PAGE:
Zarzycki’s Grande Polonaise Op 7, marked Allegro non troppo, con maesta, follows the genre’s traditional spirit and format: a stately dance, ternary in design, intended to arouse pride in the heart of a nation that had lost its statehood (Poland was partitioned by Austria, Prussia and Russia throughout the nineteenth century). After the soloist’s opening flourish, a variant of the polonaise’s characteristic fanfare rhythm is played by trumpets, and Zarzycki subsequently highlights a kicking syncopation reminiscent of another Polish dance, the krakowiak.
Zarzycki’s Grande Polonaise is not just a demonstration of patriotic bravado; there are moments of quieter reflection, even in the outer sections (with some nice touches from oboe and flute). In common with the dances written by other Polish composers of the time, Zarzycki’s style is simpler than is found in many of Chopin’s more familiar examples. His melodic ideas are instinctively lyrical, bordering on the sentimental. It is almost as if the tune of the central section has stepped off the stage of an operetta, a new and popular entertainment in Paris at the time (Offenbach’s Orpheus in the Underworld had been premiered in Paris in 1858). True to form, however, the opening swagger returns and, with a couple of new side-steps, the piece is brought to a sparkling conclusion.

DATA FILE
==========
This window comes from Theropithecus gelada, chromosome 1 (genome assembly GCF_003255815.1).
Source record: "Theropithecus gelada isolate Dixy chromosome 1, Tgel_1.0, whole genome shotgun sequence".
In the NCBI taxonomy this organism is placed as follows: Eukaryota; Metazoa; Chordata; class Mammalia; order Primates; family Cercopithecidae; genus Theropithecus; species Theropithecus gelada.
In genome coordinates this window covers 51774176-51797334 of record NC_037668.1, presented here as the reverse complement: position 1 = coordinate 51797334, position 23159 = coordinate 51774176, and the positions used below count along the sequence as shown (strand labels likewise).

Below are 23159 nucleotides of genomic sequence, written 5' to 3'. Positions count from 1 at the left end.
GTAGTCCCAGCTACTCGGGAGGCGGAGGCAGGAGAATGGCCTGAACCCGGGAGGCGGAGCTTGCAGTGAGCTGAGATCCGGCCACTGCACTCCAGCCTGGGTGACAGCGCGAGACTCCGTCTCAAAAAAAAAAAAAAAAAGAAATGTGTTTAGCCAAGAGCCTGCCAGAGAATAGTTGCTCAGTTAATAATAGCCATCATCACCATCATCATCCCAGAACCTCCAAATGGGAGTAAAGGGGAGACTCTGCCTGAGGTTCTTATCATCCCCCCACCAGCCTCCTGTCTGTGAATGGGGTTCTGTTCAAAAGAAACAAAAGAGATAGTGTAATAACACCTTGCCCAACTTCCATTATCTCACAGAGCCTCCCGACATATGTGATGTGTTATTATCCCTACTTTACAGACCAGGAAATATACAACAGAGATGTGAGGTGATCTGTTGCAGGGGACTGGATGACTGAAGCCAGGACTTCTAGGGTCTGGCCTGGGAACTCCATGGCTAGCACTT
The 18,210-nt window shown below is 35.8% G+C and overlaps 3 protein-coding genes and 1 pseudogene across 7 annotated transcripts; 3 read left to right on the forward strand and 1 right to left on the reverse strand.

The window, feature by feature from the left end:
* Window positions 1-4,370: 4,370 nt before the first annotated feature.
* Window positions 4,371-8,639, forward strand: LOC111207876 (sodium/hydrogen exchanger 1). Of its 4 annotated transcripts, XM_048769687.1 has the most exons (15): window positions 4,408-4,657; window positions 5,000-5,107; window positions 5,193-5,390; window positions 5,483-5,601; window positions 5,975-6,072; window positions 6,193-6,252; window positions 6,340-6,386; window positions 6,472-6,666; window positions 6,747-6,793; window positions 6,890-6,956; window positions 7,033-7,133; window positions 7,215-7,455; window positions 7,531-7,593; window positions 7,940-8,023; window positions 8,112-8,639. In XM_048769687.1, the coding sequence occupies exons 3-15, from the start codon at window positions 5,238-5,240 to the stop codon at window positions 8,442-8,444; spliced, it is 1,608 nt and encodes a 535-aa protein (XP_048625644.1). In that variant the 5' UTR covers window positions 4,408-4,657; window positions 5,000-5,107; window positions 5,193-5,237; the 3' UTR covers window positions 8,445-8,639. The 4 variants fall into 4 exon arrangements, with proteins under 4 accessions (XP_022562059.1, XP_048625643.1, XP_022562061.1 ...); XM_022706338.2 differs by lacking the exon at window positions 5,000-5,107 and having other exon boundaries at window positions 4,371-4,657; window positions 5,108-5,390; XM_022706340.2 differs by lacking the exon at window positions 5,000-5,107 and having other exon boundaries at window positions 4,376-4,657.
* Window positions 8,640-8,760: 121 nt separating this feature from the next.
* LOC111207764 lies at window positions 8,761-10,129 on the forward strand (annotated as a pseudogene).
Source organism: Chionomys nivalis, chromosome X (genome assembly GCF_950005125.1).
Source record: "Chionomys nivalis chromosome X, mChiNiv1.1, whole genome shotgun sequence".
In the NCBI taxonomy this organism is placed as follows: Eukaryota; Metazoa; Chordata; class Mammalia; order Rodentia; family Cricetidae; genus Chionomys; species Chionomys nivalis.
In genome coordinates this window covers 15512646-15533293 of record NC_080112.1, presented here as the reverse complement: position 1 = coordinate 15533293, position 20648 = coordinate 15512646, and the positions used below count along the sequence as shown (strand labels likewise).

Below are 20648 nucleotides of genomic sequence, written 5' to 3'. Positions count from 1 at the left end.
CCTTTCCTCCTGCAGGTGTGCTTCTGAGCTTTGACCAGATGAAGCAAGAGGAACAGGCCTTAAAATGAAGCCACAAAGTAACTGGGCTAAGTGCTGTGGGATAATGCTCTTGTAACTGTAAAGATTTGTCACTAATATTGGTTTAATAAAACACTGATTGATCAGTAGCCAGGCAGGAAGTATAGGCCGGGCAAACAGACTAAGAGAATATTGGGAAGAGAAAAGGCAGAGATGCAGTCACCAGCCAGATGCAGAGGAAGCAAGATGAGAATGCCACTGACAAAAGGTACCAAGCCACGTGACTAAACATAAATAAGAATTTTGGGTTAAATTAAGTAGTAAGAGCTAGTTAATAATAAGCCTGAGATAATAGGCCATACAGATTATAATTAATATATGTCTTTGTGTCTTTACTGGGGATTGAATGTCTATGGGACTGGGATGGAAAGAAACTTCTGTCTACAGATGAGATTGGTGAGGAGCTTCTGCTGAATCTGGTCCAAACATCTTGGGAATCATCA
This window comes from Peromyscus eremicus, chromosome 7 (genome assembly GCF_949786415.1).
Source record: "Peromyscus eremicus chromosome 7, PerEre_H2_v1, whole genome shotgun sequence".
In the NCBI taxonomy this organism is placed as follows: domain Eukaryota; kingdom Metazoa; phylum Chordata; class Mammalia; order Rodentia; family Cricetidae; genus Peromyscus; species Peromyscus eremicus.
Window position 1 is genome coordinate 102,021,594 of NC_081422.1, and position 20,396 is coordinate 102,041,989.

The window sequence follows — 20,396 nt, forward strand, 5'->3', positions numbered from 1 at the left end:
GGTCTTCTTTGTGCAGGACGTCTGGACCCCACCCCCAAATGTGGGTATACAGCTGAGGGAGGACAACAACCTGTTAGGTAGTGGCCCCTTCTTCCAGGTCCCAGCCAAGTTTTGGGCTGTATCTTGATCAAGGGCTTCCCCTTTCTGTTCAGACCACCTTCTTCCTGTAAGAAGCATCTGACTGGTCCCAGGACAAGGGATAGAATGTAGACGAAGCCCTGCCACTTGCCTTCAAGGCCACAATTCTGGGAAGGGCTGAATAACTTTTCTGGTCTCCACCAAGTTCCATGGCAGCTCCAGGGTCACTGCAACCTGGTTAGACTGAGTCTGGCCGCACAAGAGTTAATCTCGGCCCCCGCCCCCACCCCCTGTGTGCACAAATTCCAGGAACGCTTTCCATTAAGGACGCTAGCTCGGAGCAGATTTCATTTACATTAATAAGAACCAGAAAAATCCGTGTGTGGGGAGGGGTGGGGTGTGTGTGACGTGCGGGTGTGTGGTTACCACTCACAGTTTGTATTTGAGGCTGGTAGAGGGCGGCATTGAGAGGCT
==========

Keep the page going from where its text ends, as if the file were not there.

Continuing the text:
from notes by Adrian Thomas © 2013